Skip to ContentSkip to Navigation
About us Latest news News

‘The European elections will be as boring as always’

15 April 2024
decorative image
Pieter de Wilde

This year, around 4 billion people in almost 70 countries as well as in Europe will have the opportunity to vote. This year more than ever will reveal the state of democracy in the world. UG researchers Ritumbra Manuvie, Pieter de Wilde, and Lisa Gaufman look ahead to the elections in India, Europe, and the United States, respectively. This week: Pieter de Wilde. He predicts that the European elections will be as boring as always.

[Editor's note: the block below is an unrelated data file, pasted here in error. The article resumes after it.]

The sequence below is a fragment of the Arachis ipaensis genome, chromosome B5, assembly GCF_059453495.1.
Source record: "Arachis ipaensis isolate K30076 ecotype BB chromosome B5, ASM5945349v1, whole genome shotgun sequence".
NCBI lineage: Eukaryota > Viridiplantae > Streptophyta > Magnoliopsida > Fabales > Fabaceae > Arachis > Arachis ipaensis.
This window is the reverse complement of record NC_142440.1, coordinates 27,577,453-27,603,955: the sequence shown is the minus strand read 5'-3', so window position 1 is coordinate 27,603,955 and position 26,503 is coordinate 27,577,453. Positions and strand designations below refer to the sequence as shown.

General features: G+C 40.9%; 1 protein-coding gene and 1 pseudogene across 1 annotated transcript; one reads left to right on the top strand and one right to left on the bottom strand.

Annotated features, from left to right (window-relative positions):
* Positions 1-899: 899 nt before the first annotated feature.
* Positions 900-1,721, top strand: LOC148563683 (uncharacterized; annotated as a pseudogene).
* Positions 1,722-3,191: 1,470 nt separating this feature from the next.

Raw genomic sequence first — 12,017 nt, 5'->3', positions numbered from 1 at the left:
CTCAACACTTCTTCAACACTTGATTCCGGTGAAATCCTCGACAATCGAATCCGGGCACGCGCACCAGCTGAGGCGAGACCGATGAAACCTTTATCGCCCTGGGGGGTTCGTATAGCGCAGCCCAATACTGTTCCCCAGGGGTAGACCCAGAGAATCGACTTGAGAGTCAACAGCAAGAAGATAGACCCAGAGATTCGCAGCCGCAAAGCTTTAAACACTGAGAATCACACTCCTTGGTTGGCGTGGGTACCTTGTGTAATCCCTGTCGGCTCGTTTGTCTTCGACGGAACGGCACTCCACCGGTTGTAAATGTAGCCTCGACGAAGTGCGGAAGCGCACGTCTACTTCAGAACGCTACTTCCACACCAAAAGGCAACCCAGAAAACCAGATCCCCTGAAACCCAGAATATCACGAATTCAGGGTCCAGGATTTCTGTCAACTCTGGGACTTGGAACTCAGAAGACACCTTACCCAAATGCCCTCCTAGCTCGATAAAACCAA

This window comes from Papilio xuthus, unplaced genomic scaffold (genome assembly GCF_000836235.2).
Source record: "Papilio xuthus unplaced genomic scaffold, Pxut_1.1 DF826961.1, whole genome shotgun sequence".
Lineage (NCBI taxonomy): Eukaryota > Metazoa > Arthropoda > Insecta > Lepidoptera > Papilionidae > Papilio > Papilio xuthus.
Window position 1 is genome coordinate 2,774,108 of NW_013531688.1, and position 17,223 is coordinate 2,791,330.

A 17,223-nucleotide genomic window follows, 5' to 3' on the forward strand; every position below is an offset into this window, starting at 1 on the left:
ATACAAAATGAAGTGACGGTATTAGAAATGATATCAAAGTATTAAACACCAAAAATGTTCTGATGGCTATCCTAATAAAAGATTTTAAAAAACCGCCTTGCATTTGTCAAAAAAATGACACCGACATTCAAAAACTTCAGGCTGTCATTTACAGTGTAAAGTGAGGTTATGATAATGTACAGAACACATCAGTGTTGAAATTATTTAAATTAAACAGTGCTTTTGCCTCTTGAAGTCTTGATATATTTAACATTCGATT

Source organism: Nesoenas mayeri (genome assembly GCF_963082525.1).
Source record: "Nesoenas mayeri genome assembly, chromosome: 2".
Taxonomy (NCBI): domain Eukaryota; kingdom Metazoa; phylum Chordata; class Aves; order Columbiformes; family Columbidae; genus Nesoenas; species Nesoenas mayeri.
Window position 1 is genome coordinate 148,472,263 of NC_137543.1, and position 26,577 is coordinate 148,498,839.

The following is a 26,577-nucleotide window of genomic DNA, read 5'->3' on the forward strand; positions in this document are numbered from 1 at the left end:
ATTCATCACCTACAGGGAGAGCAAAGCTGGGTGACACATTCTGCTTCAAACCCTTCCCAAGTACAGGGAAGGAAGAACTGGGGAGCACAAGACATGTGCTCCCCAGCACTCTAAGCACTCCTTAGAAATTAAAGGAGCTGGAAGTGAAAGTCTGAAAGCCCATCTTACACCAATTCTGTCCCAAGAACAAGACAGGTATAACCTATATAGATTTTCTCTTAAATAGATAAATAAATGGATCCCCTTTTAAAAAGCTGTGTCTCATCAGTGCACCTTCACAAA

Various media were doomsaying this past January: we should expect a ‘sharp right turn’ in the European Parliament elections in June. The newspapers and news sites based themselves on a report from the European Council on Foreign Relations (ECFR), a pan-European think tank. Pieter de Wilde, Professor of European Politics and Society, has often heard similar predictions to the point where he no longer believes them. ‘During the European elections campaign, you consistently hear that the far right will win. That same sentiment was present in earlier European elections. It’s true that the parties to the right of the European People’s Party (EPP), the centre-right fraction of Christian Democrats and Conservatives, are growing larger. But they have never been a key factor within the European Parliament.’

No difference